As many as 52% of consumers believe their local convenience store has become more important to them since lockdown measures were introduced, with 59% of consumers saying convenience stores have become more important to their communities as a whole, according to a new study by TWC.
The report, Forging a New Future in Convenience Retailing, reflects the views of a nationally-representative sample of 562 consumers, polled online by KAM. Three quarters of adults in the survey said they have visited a convenience store in the last six weeks, with almost a third of respondents (27%) saying they will continue to use their local c-store more regularly on an ongoing basis once the current government guidelines are relaxed.
Nearly half (44%) of respondents think prices have gone up during the lockdown, although that 47% of consumers stated that they would find an increase acceptable (to some degree), under the current market conditions.
Commenting on the findings, Scottish Nisa retailer David Sands said:
“We should be very clear that there is a difference between responding to current market conditions and a need for genuine price increases, against ‘predatory pricing’, which has been reported but actually only occurs in very few cases.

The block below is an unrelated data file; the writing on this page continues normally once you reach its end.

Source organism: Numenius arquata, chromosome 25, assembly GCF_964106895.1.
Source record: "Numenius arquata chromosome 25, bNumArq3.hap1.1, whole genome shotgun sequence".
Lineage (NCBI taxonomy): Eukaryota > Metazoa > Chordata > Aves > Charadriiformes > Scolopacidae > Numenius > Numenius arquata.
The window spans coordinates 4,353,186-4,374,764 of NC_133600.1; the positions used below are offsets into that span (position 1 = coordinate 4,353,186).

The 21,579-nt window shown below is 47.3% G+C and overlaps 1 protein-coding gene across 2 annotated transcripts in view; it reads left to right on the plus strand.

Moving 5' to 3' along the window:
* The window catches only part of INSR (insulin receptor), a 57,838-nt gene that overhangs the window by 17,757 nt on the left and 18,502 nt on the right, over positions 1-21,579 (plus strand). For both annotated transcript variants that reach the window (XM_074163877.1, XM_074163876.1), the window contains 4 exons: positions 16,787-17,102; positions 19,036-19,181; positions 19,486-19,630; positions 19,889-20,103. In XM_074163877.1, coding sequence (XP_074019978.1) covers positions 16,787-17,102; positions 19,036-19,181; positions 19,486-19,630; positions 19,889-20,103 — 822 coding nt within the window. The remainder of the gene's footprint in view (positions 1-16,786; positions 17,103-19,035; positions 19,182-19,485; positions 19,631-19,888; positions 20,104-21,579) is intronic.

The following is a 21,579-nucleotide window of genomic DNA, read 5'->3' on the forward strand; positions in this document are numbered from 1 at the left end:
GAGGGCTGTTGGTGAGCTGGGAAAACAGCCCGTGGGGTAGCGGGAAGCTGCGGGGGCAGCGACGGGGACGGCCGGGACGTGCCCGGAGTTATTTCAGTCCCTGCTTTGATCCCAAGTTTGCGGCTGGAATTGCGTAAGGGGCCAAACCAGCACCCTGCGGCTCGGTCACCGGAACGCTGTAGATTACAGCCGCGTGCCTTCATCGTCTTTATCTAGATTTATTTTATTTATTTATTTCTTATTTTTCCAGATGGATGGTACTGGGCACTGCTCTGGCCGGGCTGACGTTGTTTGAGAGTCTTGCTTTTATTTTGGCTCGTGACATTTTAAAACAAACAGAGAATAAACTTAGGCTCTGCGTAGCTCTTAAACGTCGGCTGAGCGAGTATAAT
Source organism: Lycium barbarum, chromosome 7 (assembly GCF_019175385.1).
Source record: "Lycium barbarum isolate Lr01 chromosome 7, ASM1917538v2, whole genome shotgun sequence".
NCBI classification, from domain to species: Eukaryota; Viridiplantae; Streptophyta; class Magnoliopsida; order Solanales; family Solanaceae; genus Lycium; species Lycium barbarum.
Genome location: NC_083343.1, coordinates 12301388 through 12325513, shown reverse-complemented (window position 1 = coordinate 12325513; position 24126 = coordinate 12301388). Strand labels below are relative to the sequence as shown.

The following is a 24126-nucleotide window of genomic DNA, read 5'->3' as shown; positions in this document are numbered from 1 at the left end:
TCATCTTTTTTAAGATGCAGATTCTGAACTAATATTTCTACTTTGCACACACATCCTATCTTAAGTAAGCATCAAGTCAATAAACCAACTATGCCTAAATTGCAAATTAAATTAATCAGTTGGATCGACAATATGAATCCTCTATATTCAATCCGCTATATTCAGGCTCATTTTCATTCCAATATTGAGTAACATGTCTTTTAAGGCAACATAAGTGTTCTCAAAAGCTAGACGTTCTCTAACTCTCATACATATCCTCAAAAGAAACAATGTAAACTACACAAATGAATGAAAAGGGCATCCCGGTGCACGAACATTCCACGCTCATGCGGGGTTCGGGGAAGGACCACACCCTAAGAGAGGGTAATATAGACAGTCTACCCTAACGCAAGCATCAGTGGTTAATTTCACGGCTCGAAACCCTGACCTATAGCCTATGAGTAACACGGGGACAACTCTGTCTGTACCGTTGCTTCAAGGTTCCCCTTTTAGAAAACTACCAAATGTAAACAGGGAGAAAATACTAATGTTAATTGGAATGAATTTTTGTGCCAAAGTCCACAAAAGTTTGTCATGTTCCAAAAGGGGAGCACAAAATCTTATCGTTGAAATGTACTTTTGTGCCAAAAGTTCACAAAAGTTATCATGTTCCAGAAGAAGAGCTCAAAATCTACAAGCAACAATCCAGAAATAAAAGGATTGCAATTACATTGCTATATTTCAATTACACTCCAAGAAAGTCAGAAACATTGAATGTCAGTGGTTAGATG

“Right now, the cost of deliveries is greater than it was on the 23 March, plus there is no more ‘open food’ so the price of packaging has increased. Normal SKUs such as price-marked-packs (PMPs) are no longer available, so retailers have had to switch to non-PMP packs. Whilst products are widely available to the consumer, there are still major supply issues which means the introduction of different lines. Take for example alcohol, where we are presently getting about 50% availability.
“Understandably, many retailers are probably ignoring promotions currently. Maybe one of the big learnings to come out of the current situation, will be that we are probably doing too many promotions and actually our customers are not that interested. If retailers spent their time on customer service rather than setting up promotions, I would question would they fare better?”
Over 77% of respondents said they feel ‘very safe’ or ‘somewhat safe’, when shopping in their local c-store, although 70% said that control of the maximum number of people in-store was a “must-have”.
Flow systems were considered as essential by 54% of shoppers, along with protective equipment for staff (63%) and in-store hand sanitisers or wash stations (50%).